Instead, influencers such as Addison Rae and Charli D’Amelio profit handsomely from performing the dances based 100% on the choreography created by Black artists. The good news is that the strike appears to be working. Not only has it prevented Megan Thee Stallion’s latest song, ‘Thot Shit’, from taking off the way her previous singles have, but the mainstream media from the Washington Post to the venerable NY Times have devoted coverage to the strike. This in turn has shone a spotlight on the inequities of the platform, causing celebrities to speak up for these creators and right their wrongs. However, there is still a long way to go.
TikTok did not respond directly to the strike, and instead released a statement highlighting its commitment to diversity and inclusion: “Over the past year, our teams have continued working to elevate and support Black voices and causes, while fostering an inclusive environment on our platform and within our workplace,” it said.
The company added that it was training staff “to better understand more nuanced content like culture appropriation and slurs” and promised to give users “tools to empower our community.”
What about legal protection?
Although the protest does seem to be having an effect, as an entertainment attorney I immediately think of what legal protections could be afforded to these artists. For example, the question of whether copyright protection could be available is an interesting one. It boils down to one simple question: can these dance moves receive copyright protection? The short answer is that simple dance moves on their own are unlikely to qualify for copyright protection, but actual choreography, or a related set of dance moves that show “true creative authorship,” may in fact be eligible for copyright protection.
The Copyright Act of 1976 added “choreography” as a distinct category of copyrightable authorship. Though the statute does not provide an actual definition of choreography, the Copyright Office generally sees choreography as the composition and arrangement of a “related series of dance movements and patterns organised into a coherent whole.” It appears that Congress intended to extend copyright protection to more fleshed-out choreography rather than individual dance moves.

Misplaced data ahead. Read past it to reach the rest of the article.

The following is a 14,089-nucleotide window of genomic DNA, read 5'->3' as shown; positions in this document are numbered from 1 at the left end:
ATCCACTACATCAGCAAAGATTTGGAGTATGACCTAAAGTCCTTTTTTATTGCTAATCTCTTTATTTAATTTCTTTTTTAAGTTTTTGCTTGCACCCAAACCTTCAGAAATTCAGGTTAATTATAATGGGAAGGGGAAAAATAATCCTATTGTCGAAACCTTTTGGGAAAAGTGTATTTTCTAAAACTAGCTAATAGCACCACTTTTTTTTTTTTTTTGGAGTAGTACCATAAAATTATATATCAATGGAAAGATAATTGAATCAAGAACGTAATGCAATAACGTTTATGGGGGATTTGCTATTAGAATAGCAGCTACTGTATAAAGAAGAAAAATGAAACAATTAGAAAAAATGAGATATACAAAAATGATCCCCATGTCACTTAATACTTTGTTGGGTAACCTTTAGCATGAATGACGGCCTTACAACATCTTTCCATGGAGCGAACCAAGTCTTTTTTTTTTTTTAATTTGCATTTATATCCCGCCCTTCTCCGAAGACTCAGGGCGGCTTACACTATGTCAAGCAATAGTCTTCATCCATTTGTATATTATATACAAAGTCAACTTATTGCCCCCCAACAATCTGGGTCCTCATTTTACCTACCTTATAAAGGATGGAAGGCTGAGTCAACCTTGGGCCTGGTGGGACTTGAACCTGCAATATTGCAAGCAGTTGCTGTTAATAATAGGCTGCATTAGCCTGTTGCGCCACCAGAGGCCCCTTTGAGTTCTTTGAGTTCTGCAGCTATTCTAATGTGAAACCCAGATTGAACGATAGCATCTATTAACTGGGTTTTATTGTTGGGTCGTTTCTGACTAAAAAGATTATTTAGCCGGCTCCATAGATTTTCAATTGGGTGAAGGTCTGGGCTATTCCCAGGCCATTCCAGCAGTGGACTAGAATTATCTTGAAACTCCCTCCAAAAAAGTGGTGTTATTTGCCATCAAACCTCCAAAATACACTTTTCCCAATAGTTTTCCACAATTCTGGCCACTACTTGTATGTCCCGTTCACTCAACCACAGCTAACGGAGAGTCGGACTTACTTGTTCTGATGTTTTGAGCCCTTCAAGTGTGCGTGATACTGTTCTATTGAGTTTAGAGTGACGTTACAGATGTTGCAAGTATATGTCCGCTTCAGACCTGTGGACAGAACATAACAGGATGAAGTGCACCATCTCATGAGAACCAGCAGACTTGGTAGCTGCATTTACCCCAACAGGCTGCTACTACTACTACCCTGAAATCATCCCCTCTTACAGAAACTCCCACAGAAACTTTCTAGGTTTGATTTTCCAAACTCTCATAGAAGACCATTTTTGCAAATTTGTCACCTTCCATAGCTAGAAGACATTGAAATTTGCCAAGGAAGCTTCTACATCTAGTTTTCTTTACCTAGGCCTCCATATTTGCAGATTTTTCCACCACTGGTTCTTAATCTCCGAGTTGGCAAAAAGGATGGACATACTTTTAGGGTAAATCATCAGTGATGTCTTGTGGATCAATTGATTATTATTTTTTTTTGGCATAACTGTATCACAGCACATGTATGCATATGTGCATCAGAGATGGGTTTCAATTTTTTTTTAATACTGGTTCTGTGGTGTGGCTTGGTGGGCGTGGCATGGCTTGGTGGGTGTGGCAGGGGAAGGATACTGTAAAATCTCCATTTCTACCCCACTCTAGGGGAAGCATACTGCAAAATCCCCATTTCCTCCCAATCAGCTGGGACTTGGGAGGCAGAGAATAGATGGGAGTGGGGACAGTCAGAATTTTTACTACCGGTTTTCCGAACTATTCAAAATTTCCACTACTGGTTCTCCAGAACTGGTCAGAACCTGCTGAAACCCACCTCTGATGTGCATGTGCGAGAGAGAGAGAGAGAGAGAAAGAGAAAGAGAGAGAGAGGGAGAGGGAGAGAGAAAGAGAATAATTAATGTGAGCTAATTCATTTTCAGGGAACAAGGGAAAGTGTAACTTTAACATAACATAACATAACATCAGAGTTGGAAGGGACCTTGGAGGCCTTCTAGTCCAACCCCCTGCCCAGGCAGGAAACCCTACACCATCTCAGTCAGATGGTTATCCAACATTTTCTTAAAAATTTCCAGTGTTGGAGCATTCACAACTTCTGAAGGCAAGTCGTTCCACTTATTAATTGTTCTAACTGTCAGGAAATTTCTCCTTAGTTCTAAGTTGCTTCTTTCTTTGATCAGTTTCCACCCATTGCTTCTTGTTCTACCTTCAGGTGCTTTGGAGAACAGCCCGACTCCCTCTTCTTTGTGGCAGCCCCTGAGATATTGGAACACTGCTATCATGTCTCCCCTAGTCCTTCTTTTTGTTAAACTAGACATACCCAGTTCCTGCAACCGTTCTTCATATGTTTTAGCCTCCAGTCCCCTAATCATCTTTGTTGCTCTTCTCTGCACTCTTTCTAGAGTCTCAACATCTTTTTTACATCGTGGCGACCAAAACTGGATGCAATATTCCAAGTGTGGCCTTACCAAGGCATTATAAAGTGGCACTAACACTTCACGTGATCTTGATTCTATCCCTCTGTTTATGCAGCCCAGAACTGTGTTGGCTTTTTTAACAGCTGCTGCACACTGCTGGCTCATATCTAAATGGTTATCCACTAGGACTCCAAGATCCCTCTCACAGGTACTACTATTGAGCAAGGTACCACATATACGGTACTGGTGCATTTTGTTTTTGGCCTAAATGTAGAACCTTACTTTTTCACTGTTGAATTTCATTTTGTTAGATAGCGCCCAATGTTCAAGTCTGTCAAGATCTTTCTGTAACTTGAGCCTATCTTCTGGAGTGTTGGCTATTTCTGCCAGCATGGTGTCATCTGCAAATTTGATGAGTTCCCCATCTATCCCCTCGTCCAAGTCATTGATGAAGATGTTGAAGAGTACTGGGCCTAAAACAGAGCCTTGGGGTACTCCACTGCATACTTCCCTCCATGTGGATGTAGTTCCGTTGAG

In fact, the Copyright Office has made it clear that certain dance and non-dance movements on their own fall outside the scope of copyright protection. These include commonplace movements and gestures such as the basic waltz step, or the second position in ballet, “social dances” such as ballroom dances, and ordinary “motor activities and athletic movements”, such as yoga and general exercise routines.
Copyright in regards to TikTok
In general, to assess whether a TikTok choreography could be copyrighted involves looking at a number of factors. For example, whether the dance involves rhythmic movements of one or more dancers’ bodies in a defined sequence and a defined spatial environment, such as a stage, or if it’s a series of dance movements or patterns organised into an integrated, coherent, and expressive compositional whole, etc.
It would be interesting to see whether any of the TikTok dances created by Black creators would be afforded protection in the form of a copyright registration (note that copyright automatically arises upon creation but registration with the U.S. Copyright Office affords certain protections such as statutory damages and attorney’s fees in successful litigation).
A challenge here would be proving that a creator did in fact create the dance originally since videos are not timestamped. But if Black creators had copyright protection, this would give them more power with respect to being credited, as well as the potential to be compensated for their work.
There may also be pitfalls since dealing with the thousands (and potentially millions) of users on TikTok who recreate these dances could be unwieldy and frankly, impossible. But should the platforms not step up to enforce protections for these creators, seeking out copyrights for the dances may be an avenue worth exploring.
Credit to Benjamin Little, Esq. for their input on this article.